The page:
We’ll tell you the gist of it:

Stage – 0

The malignancy is still in the rectum or bowel’s innermost lining at this stage.

Stage – 1

Rectal Cancer

The malignancy has now spread to the interior lining. It hasn’t made it through the rectal or intestinal wall’s major muscular layer.

Stage – 2

The tumour has broken through the wall and may have spread to adjacent organs at this point. It hasn’t spread to any other organs or lymph nodes in the body.

Stage – 3

The malignancy has progressed to the lymph nodes at this point.

Stage – 4

The cancer has spread throughout the body and is highly advanced at this time.


Colorectal cancer is one of the top causes of cancer-related fatalities in the United States. Early detection can frequently result in a complete recovery.

Almost of colon cancers begin in the rectum and colon lining. This is generally what physicians refer to when they talk about colorectal cancer.

A multitude of causes can lead to colon cancer. Nearly all colon cancers start out as noncancerous (benign) polyps that progress into malignancy over time.

You’re more likely to have colon cancer if you:

  • You’re over 45 years old.
  • Are you of African or Eastern European ancestry?
  • Consume a large amount of red or processed meats.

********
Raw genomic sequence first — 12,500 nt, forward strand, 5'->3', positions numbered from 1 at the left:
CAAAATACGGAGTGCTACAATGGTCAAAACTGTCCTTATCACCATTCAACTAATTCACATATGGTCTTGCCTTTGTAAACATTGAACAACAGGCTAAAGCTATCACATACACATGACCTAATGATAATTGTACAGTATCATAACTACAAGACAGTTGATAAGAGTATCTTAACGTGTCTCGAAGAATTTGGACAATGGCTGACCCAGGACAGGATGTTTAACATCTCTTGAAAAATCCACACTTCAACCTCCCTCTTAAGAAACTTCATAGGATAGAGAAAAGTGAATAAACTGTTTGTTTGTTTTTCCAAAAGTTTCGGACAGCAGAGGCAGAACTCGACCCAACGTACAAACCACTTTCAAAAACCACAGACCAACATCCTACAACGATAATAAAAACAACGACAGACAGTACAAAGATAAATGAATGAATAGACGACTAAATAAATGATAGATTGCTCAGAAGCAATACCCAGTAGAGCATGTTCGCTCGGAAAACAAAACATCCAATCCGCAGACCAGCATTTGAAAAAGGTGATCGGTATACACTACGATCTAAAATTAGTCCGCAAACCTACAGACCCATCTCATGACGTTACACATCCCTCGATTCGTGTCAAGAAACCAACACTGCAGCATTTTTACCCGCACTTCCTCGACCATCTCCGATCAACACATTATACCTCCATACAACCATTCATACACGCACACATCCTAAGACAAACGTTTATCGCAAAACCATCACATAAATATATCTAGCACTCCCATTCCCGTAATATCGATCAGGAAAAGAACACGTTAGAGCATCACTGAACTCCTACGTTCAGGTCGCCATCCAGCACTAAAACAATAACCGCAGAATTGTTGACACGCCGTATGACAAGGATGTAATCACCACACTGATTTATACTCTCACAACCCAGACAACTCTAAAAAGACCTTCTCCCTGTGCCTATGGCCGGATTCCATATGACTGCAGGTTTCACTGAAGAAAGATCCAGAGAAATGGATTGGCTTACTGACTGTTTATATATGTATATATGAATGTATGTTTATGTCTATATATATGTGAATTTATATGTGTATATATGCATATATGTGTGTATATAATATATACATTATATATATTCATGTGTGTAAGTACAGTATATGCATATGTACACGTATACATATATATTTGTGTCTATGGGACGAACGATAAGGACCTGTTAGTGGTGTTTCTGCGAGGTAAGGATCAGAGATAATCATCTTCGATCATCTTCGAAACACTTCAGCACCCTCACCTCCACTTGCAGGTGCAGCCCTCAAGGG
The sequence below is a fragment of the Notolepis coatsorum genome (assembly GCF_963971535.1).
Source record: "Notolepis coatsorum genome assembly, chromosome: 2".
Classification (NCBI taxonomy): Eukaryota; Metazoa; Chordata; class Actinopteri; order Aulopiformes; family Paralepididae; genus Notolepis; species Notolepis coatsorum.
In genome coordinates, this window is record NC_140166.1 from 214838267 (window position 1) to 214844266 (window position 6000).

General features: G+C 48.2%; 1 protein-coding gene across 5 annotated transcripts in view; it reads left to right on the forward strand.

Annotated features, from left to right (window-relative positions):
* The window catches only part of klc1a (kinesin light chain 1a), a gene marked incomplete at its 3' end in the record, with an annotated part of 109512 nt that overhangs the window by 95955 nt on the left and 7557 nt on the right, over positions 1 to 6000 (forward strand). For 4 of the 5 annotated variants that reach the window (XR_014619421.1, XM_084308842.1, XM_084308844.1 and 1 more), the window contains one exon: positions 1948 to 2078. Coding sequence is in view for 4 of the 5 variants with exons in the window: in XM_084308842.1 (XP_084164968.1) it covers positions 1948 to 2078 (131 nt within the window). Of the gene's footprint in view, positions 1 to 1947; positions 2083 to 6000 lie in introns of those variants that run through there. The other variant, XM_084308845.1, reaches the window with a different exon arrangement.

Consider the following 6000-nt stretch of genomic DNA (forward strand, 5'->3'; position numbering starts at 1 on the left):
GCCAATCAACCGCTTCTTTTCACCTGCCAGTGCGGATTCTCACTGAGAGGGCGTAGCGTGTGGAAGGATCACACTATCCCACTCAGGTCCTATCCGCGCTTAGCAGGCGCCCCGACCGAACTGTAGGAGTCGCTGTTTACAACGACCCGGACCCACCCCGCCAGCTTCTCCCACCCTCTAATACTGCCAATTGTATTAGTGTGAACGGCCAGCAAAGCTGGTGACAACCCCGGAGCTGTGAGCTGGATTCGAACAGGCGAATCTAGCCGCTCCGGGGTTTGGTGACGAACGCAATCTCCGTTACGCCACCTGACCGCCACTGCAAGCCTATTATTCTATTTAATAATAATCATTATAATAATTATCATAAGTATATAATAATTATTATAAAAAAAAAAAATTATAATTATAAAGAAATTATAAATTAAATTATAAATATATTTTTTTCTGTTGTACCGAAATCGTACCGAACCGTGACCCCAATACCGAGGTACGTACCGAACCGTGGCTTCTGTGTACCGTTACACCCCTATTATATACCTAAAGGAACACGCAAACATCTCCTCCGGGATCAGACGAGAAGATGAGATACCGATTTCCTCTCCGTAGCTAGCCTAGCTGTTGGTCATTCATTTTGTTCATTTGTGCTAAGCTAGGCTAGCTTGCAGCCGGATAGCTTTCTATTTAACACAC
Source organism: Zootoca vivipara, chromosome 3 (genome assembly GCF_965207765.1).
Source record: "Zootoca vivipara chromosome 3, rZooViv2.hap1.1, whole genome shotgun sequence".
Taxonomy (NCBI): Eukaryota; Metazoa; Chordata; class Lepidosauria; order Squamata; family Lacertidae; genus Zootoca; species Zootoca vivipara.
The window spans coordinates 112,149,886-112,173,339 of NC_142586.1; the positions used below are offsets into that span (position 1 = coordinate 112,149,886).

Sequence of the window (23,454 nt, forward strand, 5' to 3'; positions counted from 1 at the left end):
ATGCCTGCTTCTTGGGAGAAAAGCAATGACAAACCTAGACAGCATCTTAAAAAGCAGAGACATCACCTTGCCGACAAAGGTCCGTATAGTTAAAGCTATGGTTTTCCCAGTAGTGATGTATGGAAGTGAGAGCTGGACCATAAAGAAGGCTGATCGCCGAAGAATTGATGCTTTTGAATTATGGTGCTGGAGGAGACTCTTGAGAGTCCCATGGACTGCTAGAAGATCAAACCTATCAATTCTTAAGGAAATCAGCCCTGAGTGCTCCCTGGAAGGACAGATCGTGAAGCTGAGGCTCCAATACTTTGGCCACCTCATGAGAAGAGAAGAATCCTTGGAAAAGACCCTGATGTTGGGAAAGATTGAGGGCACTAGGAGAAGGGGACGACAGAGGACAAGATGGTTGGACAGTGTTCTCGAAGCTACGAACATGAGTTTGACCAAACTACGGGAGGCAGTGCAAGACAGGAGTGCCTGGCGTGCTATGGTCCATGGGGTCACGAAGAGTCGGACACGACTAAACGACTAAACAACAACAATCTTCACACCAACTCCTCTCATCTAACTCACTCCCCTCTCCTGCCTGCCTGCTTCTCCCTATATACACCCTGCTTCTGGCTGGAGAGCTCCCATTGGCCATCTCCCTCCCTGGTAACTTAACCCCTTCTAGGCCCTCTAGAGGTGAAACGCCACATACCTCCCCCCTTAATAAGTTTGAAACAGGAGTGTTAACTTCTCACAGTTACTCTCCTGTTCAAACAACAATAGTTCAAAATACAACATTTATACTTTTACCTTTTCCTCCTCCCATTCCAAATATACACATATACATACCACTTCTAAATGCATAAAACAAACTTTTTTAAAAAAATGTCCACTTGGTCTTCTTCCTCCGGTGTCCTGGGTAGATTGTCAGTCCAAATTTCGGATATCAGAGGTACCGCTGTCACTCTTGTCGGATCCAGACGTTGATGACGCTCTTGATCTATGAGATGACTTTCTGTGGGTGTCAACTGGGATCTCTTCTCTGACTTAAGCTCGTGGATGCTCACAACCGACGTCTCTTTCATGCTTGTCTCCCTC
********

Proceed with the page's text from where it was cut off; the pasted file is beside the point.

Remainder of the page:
• Have polyps in the colorectal region.
  • Suffer from inflammatory bowel disease (IBD) (Crohn disease or ulcerative colitis).

Rectal Cancer affects who?

Rectal cancer has yet to be identified. Rectal cancer becomes increasingly common as people age, with more than 90% of cases occurring beyond the age of 50.

A personal history of inflammatory bowel illness such as ulcerative colitis, colorectal polyps, or malignancies of other organs, as well as a family history of colorectal cancer (particularly in close relatives), are other risk factors.

Signs & Symptoms

Other illnesses might be causing some of the symptoms of rectal cancer.

These signs and symptoms include:

  • Exhaustion and weakness.
  • Changes in appetite.
  • Loss of weight.
  • Stomach discomfort, gas, cramps, and pain on a regular basis.

Other rectal cancer indications and symptoms include:

  • Changes in the frequency of your bowel motions.
  • You have the impression that your bowels aren’t emptying fully.
  • Discomfort when having a bowel movement.
  • Constipation or diarrhea.
  • A little stool.
Rectal Cancer

Is there a difference between Rectal Cancer & Colon Cancer?

Both of these malignancies are found in the large intestine. They can produce the same symptoms and are diagnosed in the same way, with a colonoscopy being the most common method of diagnosis.

Colon and rectal cancers, on the other hand, may be treated differently. Colon cancer, which starts in the first five feet of the large intestine and is located in the abdomen, is most commonly treated with surgery. A surgeon can operate in the belly since it is a rather wide and open place.

Rectal cancer is frequently treated with surgery, which is typically used in conjunction with other treatments. The rectum, on the other hand, can be more difficult to operate on.

The rectum is bordered by pelvic bones, and the space around it is more packed. For women, the rectum is adjacent to the bladder, as well as the vagina and uterus, and for men, the prostate.

Tumors in the lower rectum may be near to the anal sphincter muscle, which is necessary for appropriate toilet use. All of these characteristics can influence rectal cancer therapy options.